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It seems John Hawkes is everywhere these days. The star of Winter’s Bone, a role for which he’s been nominated for an Independent Spirit Award and SAG Award, and co-star of HBO’s Eastbound and Down (yep, that’s him playing Danny McBride’s brother) is back at Sundance 2011 with two films, T. Sean Durkin‘s Martha Marcy May Marlene and Vera Farmiga’s directorial debut, Higher Ground.
Here Hawkes muses about life after Winter’s Bone, being labeled a “character actor” and how hitchhiking was great training for his craft.
THR: You’ve been very busy since Winter’s Bone first premiered at Sundance a year ago. You just wrapped another film, this one in Texas?
John Hawkes: Yes, it’s called The Playroom. It’s a very independent film. Molly Parker, a dear friend from Deadwood, and I play husband and wife, but it’s more of a story of our four children set in 1975. Then I’m going to work with Steven Soderbergh to finish up something that I started with him, Contagion.
Hawkes: I’m the leader of a, well, group that’s kind of a cult. It’s an odd bunch of people who are living off the land on a farm in upstate N.Y. It’s really interesting role and it’s not often I play a leader. I generally play strong people and scary people.
THR: Did you research cult leaders for your role?
Hawkes: I didn’t. The material is so rich, I more studied what the character was interested in, which was Buddhism. Mostly though, the film also came together really quickly. There wasn’t a lot of time to research.
THR: What was it like working with Vera Farmiga as your director in Higher Ground?
Hawkes: It was fantastic. Again, a very much low-to-the-ground classic independent film. Vera was months pregnant, starring and directing all at the same time with grace and skill. I’m such a fan of hers anyway.
THR: You’ve been a busy character actor for over two decades, but many people now know you best from Winter’s Bone. How has your life changed this year?
Hawkes: It’s busier! I’m trying to remain as effective as I can be on screen. There are some amazing actors who are “movie stars,” but sometimes it is distracting for me to watch them because I often say, wow, that movie star is doing a good job pretending to be whatever, and hopefully when I come on screen they just buy me as that person and I want that to continue.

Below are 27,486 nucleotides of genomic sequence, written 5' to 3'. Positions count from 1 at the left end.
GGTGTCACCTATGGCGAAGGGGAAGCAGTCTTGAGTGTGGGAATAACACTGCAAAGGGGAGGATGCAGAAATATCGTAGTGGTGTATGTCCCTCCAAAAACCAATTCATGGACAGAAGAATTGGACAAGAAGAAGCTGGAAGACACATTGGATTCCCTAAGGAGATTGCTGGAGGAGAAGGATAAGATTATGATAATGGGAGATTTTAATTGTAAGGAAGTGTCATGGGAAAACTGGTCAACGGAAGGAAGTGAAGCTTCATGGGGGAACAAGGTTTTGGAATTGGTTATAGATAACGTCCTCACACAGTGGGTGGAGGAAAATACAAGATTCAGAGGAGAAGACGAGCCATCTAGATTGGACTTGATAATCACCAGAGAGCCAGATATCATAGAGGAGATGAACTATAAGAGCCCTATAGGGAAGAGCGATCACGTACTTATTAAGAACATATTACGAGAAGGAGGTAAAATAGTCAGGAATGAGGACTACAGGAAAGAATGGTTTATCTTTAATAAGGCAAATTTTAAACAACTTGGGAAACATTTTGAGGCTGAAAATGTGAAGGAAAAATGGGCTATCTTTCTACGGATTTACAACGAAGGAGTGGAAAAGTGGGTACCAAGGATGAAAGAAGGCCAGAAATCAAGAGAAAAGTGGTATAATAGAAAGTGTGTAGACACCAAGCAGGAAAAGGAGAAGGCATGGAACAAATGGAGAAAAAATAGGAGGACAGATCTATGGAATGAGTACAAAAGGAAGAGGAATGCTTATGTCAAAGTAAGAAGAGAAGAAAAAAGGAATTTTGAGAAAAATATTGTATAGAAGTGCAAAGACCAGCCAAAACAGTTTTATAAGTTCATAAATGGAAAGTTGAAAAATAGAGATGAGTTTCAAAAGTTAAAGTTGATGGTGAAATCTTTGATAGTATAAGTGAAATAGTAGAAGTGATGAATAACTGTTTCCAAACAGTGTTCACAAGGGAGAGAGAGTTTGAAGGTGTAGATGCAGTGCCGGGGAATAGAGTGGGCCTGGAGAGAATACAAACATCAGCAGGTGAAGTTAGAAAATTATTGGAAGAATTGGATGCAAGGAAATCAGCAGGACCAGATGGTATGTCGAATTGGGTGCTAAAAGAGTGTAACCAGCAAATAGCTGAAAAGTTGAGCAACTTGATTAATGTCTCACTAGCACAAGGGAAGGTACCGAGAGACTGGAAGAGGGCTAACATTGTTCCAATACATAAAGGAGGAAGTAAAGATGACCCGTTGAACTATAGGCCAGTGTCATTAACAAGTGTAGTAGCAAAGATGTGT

THR: Did you at some point make a conscious choice to be what many people see you as, a “character actor”?
Hawkes: I think so. I’ve always wanted to do things that were soulful, and meant something to me. I guess you can say that every actor is a “character actor” on some level. But I think some actors have a wider range. I think that’s how you get that mantle. I’m definitely fine with it.
THR: How in the world did you land the role of Kenny Powers’ brother on Eastbound and Down?
Hawkes: [Laughs]. I think because those guys were fans of Deadwood. I’m not sure! I was quite surprised to be cast. It didn’t fit in my wheelhouse, and I’m often confused as to whether I’m supposed to improvise along or be straight. My main chore on that show is not to laugh because the people around me are so funny.
THR: How many times have you been to Sundance?
Hawkes: Wow. I’ve been here twice for music and six or seven times with movies since 1999. I always felt kind of alone and like I didn’t know anyone here over the years, but suddenly the peer group that I’m part of is always getting into the festival. It’s pretty great.
THR: What do you remember most about seeing Winter’s Bone for the first time last year?
Hawkes: It was with a large audience at the Eccles. I felt at the end of the film, and it’s a very subjective thing, but it may be the favorite film I’ve ever been a part of.
THR: The authenticity of the film is so striking, from the extras, to the clothes, to the landscapes.
Hawkes: Yeah, they didn’t try too hard to art direct it. It’s not to say that they just showed up and shot exactly what they saw, but they were smart to leave things alone that were telling the story before we got there. Some of the wardrobe pieces came from local people who traded in their old Carhartt jackets for brand new ones. We were pretty low impact there in a negative way and hopefully high impact on some people’s lives there in a positive way.
THR: When you see yourself on-screen, are you very self-critical?
Hawkes: When you first see yourself, it’s probably not uncommon to be surprised that that’s what you look and sound like. I do like watching the finished product not only to see what I did, but all the other crafts people put together and just kind of what the story is and how we all fit in and made it happen. It’s more of a study of how to be an effective actor and character in films.
THR: What life experiences do you think have most shaped your craft?
Hawkes: Hitchhiking was actually the best acting training. You learn a lot about people and how to agree with things you don’t agree with in order to be in a car and not get dropped off 300 miles from where you need to be.
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